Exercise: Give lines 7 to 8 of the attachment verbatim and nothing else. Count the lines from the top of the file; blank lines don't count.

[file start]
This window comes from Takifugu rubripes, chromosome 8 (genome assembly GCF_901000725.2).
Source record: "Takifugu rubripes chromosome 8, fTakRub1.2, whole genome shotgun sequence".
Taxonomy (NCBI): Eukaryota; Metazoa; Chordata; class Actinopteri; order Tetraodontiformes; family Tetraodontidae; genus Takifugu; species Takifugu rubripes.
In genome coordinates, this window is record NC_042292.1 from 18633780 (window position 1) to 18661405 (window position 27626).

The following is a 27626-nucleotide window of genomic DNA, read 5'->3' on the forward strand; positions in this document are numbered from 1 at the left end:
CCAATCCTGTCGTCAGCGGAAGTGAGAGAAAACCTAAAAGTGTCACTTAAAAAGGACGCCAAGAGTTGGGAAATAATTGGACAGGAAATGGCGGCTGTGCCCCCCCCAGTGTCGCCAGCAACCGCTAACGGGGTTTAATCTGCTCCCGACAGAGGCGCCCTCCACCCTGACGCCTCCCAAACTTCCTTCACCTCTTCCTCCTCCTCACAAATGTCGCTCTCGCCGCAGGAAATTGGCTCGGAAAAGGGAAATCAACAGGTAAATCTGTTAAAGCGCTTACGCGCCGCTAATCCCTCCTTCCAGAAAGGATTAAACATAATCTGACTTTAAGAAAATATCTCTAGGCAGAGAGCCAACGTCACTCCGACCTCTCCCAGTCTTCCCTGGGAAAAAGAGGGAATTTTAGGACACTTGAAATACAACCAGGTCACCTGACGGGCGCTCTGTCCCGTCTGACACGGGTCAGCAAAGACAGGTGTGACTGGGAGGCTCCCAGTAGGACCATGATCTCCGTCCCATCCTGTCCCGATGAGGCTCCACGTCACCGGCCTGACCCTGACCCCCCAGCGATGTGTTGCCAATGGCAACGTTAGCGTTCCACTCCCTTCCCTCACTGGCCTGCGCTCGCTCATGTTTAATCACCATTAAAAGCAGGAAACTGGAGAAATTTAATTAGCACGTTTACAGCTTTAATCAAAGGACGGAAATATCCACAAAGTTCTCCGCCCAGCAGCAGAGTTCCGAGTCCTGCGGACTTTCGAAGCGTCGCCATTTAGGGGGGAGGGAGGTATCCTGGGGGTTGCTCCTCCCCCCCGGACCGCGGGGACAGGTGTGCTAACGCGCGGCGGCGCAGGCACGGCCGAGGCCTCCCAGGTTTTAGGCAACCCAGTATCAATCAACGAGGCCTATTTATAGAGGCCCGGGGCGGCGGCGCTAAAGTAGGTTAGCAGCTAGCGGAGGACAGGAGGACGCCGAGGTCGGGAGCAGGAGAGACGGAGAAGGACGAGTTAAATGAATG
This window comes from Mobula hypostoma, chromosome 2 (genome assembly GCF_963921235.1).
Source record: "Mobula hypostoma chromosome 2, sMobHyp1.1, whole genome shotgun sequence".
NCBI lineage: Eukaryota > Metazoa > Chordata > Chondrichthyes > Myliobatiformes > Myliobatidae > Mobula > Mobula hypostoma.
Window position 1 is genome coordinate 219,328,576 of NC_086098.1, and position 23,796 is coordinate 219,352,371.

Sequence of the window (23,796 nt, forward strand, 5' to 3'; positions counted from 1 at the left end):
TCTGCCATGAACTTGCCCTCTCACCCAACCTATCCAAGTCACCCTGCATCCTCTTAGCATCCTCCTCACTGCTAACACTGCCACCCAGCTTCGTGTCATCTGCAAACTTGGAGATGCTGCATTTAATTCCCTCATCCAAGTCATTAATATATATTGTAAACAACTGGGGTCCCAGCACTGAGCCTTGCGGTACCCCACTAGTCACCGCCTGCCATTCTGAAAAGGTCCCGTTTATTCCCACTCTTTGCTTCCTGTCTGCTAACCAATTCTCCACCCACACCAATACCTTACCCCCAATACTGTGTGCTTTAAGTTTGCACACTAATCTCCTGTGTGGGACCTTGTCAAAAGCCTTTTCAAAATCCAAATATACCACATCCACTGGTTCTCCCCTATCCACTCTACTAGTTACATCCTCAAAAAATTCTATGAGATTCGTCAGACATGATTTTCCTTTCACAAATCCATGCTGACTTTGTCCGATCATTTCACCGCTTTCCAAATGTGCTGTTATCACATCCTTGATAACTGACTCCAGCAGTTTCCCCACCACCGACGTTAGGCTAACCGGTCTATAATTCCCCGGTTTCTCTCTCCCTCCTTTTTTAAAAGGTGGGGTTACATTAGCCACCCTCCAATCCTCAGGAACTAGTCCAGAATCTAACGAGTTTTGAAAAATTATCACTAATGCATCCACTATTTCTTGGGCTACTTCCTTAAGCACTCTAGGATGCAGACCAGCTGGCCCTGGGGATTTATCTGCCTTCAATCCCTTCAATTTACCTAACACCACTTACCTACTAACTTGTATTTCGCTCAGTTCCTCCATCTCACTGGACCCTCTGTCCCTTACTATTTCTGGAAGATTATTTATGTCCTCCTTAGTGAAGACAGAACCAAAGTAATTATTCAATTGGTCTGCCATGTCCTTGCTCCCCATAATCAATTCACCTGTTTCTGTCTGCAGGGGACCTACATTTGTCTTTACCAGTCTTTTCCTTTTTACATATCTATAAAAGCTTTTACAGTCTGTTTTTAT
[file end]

This window comes from Mobula hypostoma, chromosome 2 (genome assembly GCF_963921235.1).
Source record: "Mobula hypostoma chromosome 2, sMobHyp1.1, whole genome shotgun sequence".